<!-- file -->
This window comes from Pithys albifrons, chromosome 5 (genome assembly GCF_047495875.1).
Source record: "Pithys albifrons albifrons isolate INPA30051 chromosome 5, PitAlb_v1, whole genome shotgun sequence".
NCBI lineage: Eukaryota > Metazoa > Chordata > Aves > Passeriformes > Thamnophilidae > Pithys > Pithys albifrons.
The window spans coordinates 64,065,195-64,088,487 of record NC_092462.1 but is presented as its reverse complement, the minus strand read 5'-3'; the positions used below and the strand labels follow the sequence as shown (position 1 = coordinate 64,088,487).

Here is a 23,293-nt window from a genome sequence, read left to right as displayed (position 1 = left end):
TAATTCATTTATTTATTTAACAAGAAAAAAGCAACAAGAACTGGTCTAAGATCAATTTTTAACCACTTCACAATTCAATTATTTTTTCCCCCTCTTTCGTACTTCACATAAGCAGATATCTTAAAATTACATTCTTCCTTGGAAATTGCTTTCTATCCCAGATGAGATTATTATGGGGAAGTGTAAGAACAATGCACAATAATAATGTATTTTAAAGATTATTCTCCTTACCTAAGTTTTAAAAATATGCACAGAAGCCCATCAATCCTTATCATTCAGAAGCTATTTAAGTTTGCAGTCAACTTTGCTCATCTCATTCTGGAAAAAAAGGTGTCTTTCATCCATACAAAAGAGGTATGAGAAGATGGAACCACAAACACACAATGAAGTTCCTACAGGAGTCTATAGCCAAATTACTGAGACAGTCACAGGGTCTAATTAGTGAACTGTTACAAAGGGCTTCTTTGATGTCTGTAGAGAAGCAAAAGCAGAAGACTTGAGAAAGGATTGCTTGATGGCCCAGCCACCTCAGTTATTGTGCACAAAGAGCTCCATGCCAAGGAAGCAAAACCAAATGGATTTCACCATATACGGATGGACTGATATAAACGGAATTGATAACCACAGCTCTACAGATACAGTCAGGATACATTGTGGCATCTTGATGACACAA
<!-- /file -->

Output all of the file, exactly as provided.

This window comes from Pithys albifrons, chromosome 5 (genome assembly GCF_047495875.1).
Source record: "Pithys albifrons albifrons isolate INPA30051 chromosome 5, PitAlb_v1, whole genome shotgun sequence".
NCBI lineage: Eukaryota > Metazoa > Chordata > Aves > Passeriformes > Thamnophilidae > Pithys > Pithys albifrons.
The window spans coordinates 64,065,195-64,088,487 of record NC_092462.1 but is presented as its reverse complement, the minus strand read 5'-3'; the positions used below and the strand labels follow the sequence as shown (position 1 = coordinate 64,088,487).

Here is a 23,293-nt window from a genome sequence, read left to right as displayed (position 1 = left end):
TAATTCATTTATTTATTTAACAAGAAAAAAGCAACAAGAACTGGTCTAAGATCAATTTTTAACCACTTCACAATTCAATTATTTTTTCCCCCTCTTTCGTACTTCACATAAGCAGATATCTTAAAATTACATTCTTCCTTGGAAATTGCTTTCTATCCCAGATGAGATTATTATGGGGAAGTGTAAGAACAATGCACAATAATAATGTATTTTAAAGATTATTCTCCTTACCTAAGTTTTAAAAATATGCACAGAAGCCCATCAATCCTTATCATTCAGAAGCTATTTAAGTTTGCAGTCAACTTTGCTCATCTCATTCTGGAAAAAAAGGTGTCTTTCATCCATACAAAAGAGGTATGAGAAGATGGAACCACAAACACACAATGAAGTTCCTACAGGAGTCTATAGCCAAATTACTGAGACAGTCACAGGGTCTAATTAGTGAACTGTTACAAAGGGCTTCTTTGATGTCTGTAGAGAAGCAAAAGCAGAAGACTTGAGAAAGGATTGCTTGATGGCCCAGCCACCTCAGTTATTGTGCACAAAGAGCTCCATGCCAAGGAAGCAAAACCAAATGGATTTCACCATATACGGATGGACTGATATAAACGGAATTGATAACCACAGCTCTACAGATACAGTCAGGATACATTGTGGCATCTTGATGACACAA